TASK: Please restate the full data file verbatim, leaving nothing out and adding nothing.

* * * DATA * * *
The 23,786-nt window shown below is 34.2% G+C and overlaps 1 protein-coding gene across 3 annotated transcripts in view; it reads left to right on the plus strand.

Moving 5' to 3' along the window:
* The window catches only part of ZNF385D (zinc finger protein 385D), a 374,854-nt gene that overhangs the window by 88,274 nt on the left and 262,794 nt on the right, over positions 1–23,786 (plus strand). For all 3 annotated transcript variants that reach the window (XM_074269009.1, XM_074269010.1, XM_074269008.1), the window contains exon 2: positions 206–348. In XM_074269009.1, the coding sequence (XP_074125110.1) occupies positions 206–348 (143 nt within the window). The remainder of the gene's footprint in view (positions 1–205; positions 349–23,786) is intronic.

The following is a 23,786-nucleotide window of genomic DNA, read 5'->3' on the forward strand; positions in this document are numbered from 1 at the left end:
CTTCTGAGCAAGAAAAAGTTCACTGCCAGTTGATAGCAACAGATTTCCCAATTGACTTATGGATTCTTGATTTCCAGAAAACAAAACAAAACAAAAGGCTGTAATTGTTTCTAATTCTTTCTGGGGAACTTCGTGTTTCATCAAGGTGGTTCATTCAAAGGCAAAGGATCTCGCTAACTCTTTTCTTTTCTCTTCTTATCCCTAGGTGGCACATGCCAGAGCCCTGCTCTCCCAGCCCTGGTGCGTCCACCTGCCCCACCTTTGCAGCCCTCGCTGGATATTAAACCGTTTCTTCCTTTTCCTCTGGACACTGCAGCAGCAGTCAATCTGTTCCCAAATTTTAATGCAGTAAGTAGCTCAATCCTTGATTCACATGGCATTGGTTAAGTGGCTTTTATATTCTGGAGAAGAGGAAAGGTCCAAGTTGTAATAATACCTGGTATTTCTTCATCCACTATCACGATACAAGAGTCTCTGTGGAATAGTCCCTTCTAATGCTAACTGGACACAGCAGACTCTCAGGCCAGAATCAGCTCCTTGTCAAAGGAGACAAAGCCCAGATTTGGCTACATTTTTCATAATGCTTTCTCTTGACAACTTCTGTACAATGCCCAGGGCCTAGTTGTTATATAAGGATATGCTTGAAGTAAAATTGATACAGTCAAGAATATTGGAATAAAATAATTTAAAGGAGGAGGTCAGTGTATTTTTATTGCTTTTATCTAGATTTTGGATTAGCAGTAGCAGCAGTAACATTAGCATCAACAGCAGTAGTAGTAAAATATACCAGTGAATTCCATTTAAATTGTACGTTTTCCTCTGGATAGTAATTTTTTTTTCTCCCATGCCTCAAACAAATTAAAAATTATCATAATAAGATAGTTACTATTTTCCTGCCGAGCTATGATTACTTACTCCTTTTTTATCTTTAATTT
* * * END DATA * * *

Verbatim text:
The 23,786-nt window shown below is 34.2% G+C and overlaps 1 protein-coding gene across 3 annotated transcripts in view; it reads left to right on the plus strand.

Moving 5' to 3' along the window:
* The window catches only part of ZNF385D (zinc finger protein 385D), a 374,854-nt gene that overhangs the window by 88,274 nt on the left and 262,794 nt on the right, over positions 1–23,786 (plus strand). For all 3 annotated transcript variants that reach the window (XM_074269009.1, XM_074269010.1, XM_074269008.1), the window contains exon 2: positions 206–348. In XM_074269009.1, the coding sequence (XP_074125110.1) occupies positions 206–348 (143 nt within the window). The remainder of the gene's footprint in view (positions 1–205; positions 349–23,786) is intronic.

The following is a 23,786-nucleotide window of genomic DNA, read 5'->3' on the forward strand; positions in this document are numbered from 1 at the left end:
CTTCTGAGCAAGAAAAAGTTCACTGCCAGTTGATAGCAACAGATTTCCCAATTGACTTATGGATTCTTGATTTCCAGAAAACAAAACAAAACAAAAGGCTGTAATTGTTTCTAATTCTTTCTGGGGAACTTCGTGTTTCATCAAGGTGGTTCATTCAAAGGCAAAGGATCTCGCTAACTCTTTTCTTTTCTCTTCTTATCCCTAGGTGGCACATGCCAGAGCCCTGCTCTCCCAGCCCTGGTGCGTCCACCTGCCCCACCTTTGCAGCCCTCGCTGGATATTAAACCGTTTCTTCCTTTTCCTCTGGACACTGCAGCAGCAGTCAATCTGTTCCCAAATTTTAATGCAGTAAGTAGCTCAATCCTTGATTCACATGGCATTGGTTAAGTGGCTTTTATATTCTGGAGAAGAGGAAAGGTCCAAGTTGTAATAATACCTGGTATTTCTTCATCCACTATCACGATACAAGAGTCTCTGTGGAATAGTCCCTTCTAATGCTAACTGGACACAGCAGACTCTCAGGCCAGAATCAGCTCCTTGTCAAAGGAGACAAAGCCCAGATTTGGCTACATTTTTCATAATGCTTTCTCTTGACAACTTCTGTACAATGCCCAGGGCCTAGTTGTTATATAAGGATATGCTTGAAGTAAAATTGATACAGTCAAGAATATTGGAATAAAATAATTTAAAGGAGGAGGTCAGTGTATTTTTATTGCTTTTATCTAGATTTTGGATTAGCAGTAGCAGCAGTAACATTAGCATCAACAGCAGTAGTAGTAAAATATACCAGTGAATTCCATTTAAATTGTACGTTTTCCTCTGGATAGTAATTTTTTTTTCTCCCATGCCTCAAACAAATTAAAAATTATCATAATAAGATAGTTACTATTTTCCTGCCGAGCTATGATTACTTACTCCTTTTTTATCTTTAATTT